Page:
(459a) Simultaneous Product and Process Design for Tailor-Made Biofuels
While many methods for process design and product design exist, few have dealt with simultaneous process and product design. Marvin et al.  propose a method for simultaneous fuel and reaction pathway design that is based on automatically constructed reaction networks. Following a similar approach, Dahmen and Marquardt  design tailor-made biofuels and their optimal production pathways using relatively detailed fuel property models that take into account non-ideal thermodynamics. The pathway models used by Marvin et al.  and Dahmen and Marquardt , however, neglect separations and their energy demands, thus hindering direct optimization of two key process performance measures, i.e., fuel production cost and global warming impact (GWI). By contrast, the optimization-based pathway screening method Process Network Flux Analysis (PNFA) proposed by Ulonska et al.  also evaluates downstream processing alternatives and their minimum energy demand based on reduced-order separation models . PNFA requires a priori specification of a target product and therefore does not facilitate integrated product and process design; however, its more detailed mass- and energy-based pathway evaluation allows optimizing for fuel production cost and GWI.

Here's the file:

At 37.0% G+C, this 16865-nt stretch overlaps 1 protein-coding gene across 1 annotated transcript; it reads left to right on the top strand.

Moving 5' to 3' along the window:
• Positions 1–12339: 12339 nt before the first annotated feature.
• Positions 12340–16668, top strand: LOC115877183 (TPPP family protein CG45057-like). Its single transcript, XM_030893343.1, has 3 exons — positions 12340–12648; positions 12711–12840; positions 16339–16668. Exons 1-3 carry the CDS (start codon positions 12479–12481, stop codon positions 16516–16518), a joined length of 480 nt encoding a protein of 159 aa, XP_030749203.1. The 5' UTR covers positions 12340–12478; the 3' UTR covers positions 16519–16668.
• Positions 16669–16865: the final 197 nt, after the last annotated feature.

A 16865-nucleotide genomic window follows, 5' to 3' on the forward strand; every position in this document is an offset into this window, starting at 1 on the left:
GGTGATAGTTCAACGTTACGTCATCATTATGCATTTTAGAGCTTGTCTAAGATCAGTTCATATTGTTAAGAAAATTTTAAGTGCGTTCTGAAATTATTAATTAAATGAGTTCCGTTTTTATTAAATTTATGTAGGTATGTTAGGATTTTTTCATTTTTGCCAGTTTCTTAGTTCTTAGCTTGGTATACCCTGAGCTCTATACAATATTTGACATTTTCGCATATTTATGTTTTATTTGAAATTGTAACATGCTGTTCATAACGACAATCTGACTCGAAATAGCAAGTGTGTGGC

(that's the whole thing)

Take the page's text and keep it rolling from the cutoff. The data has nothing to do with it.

We present a new method for integrated fuel and production process design that combines two of our aforementioned approaches, i.e.,  and . The new method is capable of performing simultaneous fuel and production process design with cost and GWI as objectives. To enhance computational tractability of the optimization problem, the new approach contains several model simplifications, e.g., an algebraic fuel distillation curve model based on the concept of the true boiling point curve . These simplifications allow solving the resulting mixed-integer nonlinear program (MINLP) with the global deterministic solver BARON . We demonstrate the new method with a case study on future tailor-made spark-ignition engine fuels consisting of up to seven potential bio-derived components. An analysis of the tradeoff between fuel production cost and GWI reveals how the composition and the process configurations of the rationally formulated fuels change along the Pareto-optimal curve from the minimal cost design to the minimal GWI design.
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